When I started out writing my first ever book How Stupidity Saved My Life I was stuck on the number of words/pages to have in the book. I wanted it to be as long as the Malcolm Gladwells of the world who wrote 80,000 to 100,000 words in their thick fat books. I felt that my 20,000 words was not sufficient enough convey my message…so I kept on searching for more and more information to pad up my book and soon I found my self lingering in areas that I did not understand and writing things that did not make sense to me. But one day I happened to stumble upon an article on the internet that talked about the number of words required to make up a book…and the answer was simply “as many words as is needed to be to drive home your message!” That was powerful because I realized that my message had been reached with 20,000 words and thus I did not need more than that to get my message across. That was an exonerating moment for me, much like the advice from Leymah Gbowee it made me realize that I needed to state within my box of knowledge and write only what I needed to write.

You see it is never about the Quantity, which is how much we claim to know, but rather about the Quality…how well we know what we know.  Understanding this is powerful…because sometimes it is okay to leave empty spaces. Empty spaces are admirable, it show humility and above all it shows wisdom.

is an award winning motivational speaker, author, success coach and entrepreneur who blogs about life, success and entrepreneurial excellence. Follow him on BB pin:32A137F8, twitter ,facebook or subscribe to his blog for more success TIPS!” His latest book is titled HOW STUPIDITY SAVED MY LIFE, to find out how it saved his life click ofilispeaks.com/read-book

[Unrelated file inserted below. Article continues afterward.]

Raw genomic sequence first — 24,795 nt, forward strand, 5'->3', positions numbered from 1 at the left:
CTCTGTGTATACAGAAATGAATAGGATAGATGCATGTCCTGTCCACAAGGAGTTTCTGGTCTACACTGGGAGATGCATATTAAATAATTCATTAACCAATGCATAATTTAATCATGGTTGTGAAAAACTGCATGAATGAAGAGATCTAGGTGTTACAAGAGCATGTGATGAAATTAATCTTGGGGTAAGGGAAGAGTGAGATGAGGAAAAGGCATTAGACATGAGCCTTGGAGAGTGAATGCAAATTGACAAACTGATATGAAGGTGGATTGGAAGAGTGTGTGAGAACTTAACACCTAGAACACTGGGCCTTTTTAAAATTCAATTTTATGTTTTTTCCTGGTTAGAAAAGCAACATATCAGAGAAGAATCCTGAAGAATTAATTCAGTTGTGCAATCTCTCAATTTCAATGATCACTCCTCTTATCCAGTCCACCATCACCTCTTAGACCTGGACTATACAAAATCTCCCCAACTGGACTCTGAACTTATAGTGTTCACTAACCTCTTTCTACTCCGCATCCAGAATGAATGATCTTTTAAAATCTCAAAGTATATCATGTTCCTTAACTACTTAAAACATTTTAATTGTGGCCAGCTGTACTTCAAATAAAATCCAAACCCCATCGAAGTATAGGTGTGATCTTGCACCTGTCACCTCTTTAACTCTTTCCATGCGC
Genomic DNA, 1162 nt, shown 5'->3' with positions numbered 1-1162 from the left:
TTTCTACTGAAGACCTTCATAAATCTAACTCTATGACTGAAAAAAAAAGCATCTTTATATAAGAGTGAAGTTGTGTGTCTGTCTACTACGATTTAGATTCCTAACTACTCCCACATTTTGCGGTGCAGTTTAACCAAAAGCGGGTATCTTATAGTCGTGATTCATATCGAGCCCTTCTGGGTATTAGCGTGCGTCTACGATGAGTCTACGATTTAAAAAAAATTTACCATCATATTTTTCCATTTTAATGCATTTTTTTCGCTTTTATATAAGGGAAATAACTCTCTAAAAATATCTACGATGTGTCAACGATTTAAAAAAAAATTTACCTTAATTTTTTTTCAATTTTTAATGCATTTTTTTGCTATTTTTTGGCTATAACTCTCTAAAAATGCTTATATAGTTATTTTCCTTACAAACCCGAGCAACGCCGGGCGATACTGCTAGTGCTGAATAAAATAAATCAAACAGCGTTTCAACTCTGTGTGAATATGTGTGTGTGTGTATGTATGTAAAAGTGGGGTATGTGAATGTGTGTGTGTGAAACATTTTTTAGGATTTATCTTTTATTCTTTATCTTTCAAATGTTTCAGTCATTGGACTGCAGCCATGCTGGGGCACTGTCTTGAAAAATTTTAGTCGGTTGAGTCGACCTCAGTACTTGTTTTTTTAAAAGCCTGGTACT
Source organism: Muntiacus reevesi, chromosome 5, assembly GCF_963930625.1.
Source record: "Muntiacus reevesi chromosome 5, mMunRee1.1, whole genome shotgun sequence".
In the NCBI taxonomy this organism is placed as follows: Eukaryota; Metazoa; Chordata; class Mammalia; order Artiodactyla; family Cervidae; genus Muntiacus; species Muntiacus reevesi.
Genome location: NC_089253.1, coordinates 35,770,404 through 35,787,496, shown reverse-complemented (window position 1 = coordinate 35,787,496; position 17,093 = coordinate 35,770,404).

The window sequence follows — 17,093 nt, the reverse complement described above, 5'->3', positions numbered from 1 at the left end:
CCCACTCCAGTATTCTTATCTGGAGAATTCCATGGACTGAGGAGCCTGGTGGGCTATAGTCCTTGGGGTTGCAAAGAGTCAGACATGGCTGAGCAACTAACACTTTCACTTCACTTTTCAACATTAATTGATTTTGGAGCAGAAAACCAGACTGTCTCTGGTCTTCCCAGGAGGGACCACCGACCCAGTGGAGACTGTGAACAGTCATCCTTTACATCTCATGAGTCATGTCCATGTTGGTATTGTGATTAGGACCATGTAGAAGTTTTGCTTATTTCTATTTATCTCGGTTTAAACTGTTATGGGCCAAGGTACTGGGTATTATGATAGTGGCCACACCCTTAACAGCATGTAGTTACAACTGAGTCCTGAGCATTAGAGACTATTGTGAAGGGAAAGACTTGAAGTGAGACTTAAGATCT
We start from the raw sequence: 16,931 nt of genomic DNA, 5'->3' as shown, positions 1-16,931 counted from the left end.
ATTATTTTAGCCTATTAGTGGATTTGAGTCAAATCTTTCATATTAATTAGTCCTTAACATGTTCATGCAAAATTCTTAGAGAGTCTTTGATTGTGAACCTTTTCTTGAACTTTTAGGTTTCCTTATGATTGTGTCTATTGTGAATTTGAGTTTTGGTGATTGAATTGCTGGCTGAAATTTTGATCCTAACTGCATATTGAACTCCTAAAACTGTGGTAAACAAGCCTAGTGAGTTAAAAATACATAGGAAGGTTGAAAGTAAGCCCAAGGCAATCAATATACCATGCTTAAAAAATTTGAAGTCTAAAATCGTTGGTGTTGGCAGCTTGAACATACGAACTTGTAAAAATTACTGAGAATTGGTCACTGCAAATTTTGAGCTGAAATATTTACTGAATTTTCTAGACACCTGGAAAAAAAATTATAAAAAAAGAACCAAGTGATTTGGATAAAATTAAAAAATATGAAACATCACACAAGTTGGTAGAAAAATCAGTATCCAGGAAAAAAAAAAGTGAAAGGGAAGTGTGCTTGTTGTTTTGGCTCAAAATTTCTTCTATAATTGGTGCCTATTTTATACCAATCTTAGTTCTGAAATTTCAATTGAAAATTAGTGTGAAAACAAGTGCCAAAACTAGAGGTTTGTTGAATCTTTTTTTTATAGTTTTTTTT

Wishing You Extreme Success,

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Words by Okechukwu Ofili of ofilispeaks.com
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9 comments on “Leaving Empty Spaces

  1. I was actually thinking and struggling with this last night. I had just read an article about the authentic African writer and the bag load of criticism against African writers, especially from another African writer, got to me. No one should be describing what you should call yourself, what you should know or say or be or write…one needs to start from what you know, love, understand and are passionate about. I might simply want to be a writer who is African.  Like you said Ofili, it is not about staying stagnant and not growing, but it is important to know your strength and the stories that resonate with you.

    I will rather be a 10 at what I am gifted at than a 5 at what others think is important.
    Thank you once again.

    • Adeola all I can say is #gbam, what you wrote is so on point:

      “I will rather be a 10 at what I am gifted at than a 5 at what others think is important.” 
      -AdeOla F. (JostWrite)

      PS: Do you have a link to the article you referred to?

  2. Very very well said.  I think that what you said about how staying within your own box of knowledge shows humility and wisdom. It takes a wise man to admit first to himself, and then to others, that he does not know it all.  Many men, unfortunately, are in self-denial.

    • Hey Relentless builder…thanks for the comment. Love your last sentence “It takes a wise man to admit first to himself, and then to others, that he does not know it all.  Many men, unfortunately, are in self-denial.”

  3. Lizberth Brows on said:

    How I wish ‘my oga @d top’ read this b4 dt embarassing interview he had with Channels TV…..Lmao.
    As alwys nice work Ofili!!